In high school, I was in my school choir, and because I am who I am as a person, forced a title for myself in said choir so that I could feel a little more important than I actually was; Voice Practice Coordinator. What I lacked in title, though, I made up for in enthusiasm. When high school ended, I basically forced my friends at church into a singing group, and we called it – completely unironically – Harmony.
Those were some of the best times of my life, I think. I hadn’t suffered from heartbreak yet – ha! – and I hadn’t joined campus. Saturday afternoons were filled with leisurely practice sessions where I sang better than I have ever sang in my life – thanks to Kim and Mike, who were generally in charge of which voices went where and did what. They’re musical geniuses, if I’m being frank. And yes, I had forced them into the group – but I think we were all pretty happy.
Eventually Harmony disbanded, for a couple of reasons. One was, two of the members wanted to pursue solo careers. Meshack – who co-wrote Weche Tek by Dela – and Dela herself. I mean, after hearing Paukwa, I was glad to see her go, but still pretty torn up about it when it actually happened. Linda went back to school, and then there were three.
At some point, I wanted to be in a band that wasn’t singing in church only. And so I started looking for a band to be in. As you can imagine, that didn’t go very well with my SDA mother. My father never heard about this part of my post-teenage years, and I’m sure he would keel over in shock if he did, which is why he was never told. I remember finding these guys who used to practice at Alliance and going up to them to ask if they needed a lead singer. Fortunately at the time, their lead singer was being quite the contrarian diva at the time, so they took me on for the times that the singer would be acting temperamental and not show up.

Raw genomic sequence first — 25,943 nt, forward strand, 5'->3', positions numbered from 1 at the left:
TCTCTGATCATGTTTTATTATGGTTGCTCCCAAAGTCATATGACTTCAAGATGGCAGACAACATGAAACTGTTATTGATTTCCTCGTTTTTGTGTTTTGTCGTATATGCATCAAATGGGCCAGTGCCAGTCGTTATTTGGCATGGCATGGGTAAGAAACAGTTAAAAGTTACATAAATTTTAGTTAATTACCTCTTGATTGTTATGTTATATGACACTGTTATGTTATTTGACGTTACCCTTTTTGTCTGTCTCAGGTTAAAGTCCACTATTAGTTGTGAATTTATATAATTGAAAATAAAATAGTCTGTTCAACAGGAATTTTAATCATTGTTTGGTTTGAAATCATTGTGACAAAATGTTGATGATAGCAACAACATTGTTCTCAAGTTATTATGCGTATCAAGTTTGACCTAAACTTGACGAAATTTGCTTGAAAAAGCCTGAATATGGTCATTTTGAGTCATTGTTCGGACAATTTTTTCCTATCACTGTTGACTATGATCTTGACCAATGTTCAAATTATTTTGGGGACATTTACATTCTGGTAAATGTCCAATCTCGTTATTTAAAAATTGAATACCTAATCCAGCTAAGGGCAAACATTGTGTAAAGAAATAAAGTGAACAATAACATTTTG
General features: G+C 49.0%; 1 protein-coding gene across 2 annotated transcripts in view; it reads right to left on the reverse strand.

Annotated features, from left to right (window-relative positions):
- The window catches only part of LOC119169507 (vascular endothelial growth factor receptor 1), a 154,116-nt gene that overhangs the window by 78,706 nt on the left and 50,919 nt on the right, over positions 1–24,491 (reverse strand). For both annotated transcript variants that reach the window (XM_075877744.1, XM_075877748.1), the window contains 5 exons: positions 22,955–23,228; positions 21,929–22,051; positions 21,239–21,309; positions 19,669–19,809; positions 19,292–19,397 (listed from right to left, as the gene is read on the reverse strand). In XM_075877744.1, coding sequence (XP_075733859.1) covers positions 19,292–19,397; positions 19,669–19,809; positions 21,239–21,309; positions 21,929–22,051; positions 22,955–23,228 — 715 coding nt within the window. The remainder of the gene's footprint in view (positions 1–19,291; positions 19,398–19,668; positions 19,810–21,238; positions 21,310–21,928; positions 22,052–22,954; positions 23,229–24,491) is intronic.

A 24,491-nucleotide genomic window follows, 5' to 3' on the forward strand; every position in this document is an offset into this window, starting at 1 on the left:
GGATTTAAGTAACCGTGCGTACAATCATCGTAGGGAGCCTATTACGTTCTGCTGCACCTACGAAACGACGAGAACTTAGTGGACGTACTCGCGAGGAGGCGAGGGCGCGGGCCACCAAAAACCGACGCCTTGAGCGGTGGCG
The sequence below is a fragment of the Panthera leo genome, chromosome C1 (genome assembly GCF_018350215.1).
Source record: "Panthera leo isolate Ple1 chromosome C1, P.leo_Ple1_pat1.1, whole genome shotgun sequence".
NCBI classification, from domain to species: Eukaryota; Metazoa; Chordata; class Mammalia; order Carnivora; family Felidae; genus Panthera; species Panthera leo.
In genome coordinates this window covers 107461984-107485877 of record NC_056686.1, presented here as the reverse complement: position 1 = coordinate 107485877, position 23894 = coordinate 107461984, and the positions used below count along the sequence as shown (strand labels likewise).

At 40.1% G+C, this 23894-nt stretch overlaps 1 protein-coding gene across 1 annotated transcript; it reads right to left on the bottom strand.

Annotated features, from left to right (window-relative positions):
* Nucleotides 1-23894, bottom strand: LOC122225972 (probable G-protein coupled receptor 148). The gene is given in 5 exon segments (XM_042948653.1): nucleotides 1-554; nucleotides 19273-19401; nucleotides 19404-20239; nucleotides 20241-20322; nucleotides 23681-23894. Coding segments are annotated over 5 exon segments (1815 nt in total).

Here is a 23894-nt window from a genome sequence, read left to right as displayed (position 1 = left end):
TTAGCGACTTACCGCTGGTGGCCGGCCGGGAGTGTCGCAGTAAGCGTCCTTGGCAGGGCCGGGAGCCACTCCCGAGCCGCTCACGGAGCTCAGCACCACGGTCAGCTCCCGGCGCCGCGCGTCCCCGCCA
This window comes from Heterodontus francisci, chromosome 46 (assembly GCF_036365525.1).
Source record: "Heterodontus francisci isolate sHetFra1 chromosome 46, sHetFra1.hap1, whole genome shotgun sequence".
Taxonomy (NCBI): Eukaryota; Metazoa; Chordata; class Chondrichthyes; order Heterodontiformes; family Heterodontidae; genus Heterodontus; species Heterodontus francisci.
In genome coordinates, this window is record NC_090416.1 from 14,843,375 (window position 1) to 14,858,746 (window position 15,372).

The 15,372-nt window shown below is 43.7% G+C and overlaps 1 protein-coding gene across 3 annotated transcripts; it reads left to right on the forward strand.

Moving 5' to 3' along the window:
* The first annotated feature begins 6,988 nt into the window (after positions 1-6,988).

They gave me a CD with songs they often played and told me to practice. I distinctly remember being too lazy to practice. The lead singer problem did lead to me often praying that she would not show up. I would cross my fingers that she would get too big for her britches and then make a dramatic exit like Mariah Carey with the whole I-can’t-sing-under-these-conditions tantrum, and then I would step in, humble but still confident, wowing audiences with my masterful ad libs- with the demure air of someone who is definitely going to be a cover star…and the rest, would be history.
Even though I had the whole story myopically written in my head, as you can seem here were several plot-holes in this sequence; like my laziness, and also considering that to this day, my ad libbing is still atrociously bad.